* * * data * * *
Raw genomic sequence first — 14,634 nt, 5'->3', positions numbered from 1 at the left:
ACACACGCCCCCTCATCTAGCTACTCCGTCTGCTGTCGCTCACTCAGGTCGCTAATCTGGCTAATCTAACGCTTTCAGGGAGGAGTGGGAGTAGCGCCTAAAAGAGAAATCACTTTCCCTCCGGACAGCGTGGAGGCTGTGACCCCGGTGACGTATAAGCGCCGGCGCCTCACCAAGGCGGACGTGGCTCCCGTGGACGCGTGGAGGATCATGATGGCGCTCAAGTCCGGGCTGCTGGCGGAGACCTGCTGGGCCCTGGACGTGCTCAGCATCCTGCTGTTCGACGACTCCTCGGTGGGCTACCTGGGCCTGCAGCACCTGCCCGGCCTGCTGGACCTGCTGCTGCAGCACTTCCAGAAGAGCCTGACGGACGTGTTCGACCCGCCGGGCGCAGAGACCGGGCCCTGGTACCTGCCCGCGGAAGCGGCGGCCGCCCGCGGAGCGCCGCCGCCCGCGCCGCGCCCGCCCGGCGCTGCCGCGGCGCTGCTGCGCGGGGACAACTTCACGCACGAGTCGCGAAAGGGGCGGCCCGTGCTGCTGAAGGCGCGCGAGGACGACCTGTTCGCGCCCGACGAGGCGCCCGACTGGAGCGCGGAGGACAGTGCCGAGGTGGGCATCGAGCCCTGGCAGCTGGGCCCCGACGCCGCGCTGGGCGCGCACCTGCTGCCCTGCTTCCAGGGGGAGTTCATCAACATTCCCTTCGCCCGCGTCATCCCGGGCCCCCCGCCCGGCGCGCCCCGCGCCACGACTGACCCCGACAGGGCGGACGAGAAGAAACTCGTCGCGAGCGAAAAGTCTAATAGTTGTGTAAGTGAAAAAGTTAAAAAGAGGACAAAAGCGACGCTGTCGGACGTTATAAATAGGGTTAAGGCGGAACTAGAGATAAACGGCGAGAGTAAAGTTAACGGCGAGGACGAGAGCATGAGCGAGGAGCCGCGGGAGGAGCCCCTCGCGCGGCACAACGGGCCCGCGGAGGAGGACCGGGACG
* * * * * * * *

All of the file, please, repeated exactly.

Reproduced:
Raw genomic sequence first — 14,634 nt, 5'->3', positions numbered from 1 at the left:
ACACACGCCCCCTCATCTAGCTACTCCGTCTGCTGTCGCTCACTCAGGTCGCTAATCTGGCTAATCTAACGCTTTCAGGGAGGAGTGGGAGTAGCGCCTAAAAGAGAAATCACTTTCCCTCCGGACAGCGTGGAGGCTGTGACCCCGGTGACGTATAAGCGCCGGCGCCTCACCAAGGCGGACGTGGCTCCCGTGGACGCGTGGAGGATCATGATGGCGCTCAAGTCCGGGCTGCTGGCGGAGACCTGCTGGGCCCTGGACGTGCTCAGCATCCTGCTGTTCGACGACTCCTCGGTGGGCTACCTGGGCCTGCAGCACCTGCCCGGCCTGCTGGACCTGCTGCTGCAGCACTTCCAGAAGAGCCTGACGGACGTGTTCGACCCGCCGGGCGCAGAGACCGGGCCCTGGTACCTGCCCGCGGAAGCGGCGGCCGCCCGCGGAGCGCCGCCGCCCGCGCCGCGCCCGCCCGGCGCTGCCGCGGCGCTGCTGCGCGGGGACAACTTCACGCACGAGTCGCGAAAGGGGCGGCCCGTGCTGCTGAAGGCGCGCGAGGACGACCTGTTCGCGCCCGACGAGGCGCCCGACTGGAGCGCGGAGGACAGTGCCGAGGTGGGCATCGAGCCCTGGCAGCTGGGCCCCGACGCCGCGCTGGGCGCGCACCTGCTGCCCTGCTTCCAGGGGGAGTTCATCAACATTCCCTTCGCCCGCGTCATCCCGGGCCCCCCGCCCGGCGCGCCCCGCGCCACGACTGACCCCGACAGGGCGGACGAGAAGAAACTCGTCGCGAGCGAAAAGTCTAATAGTTGTGTAAGTGAAAAAGTTAAAAAGAGGACAAAAGCGACGCTGTCGGACGTTATAAATAGGGTTAAGGCGGAACTAGAGATAAACGGCGAGAGTAAAGTTAACGGCGAGGACGAGAGCATGAGCGAGGAGCCGCGGGAGGAGCCCCTCGCGCGGCACAACGGGCCCGCGGAGGAGGACCGGGACG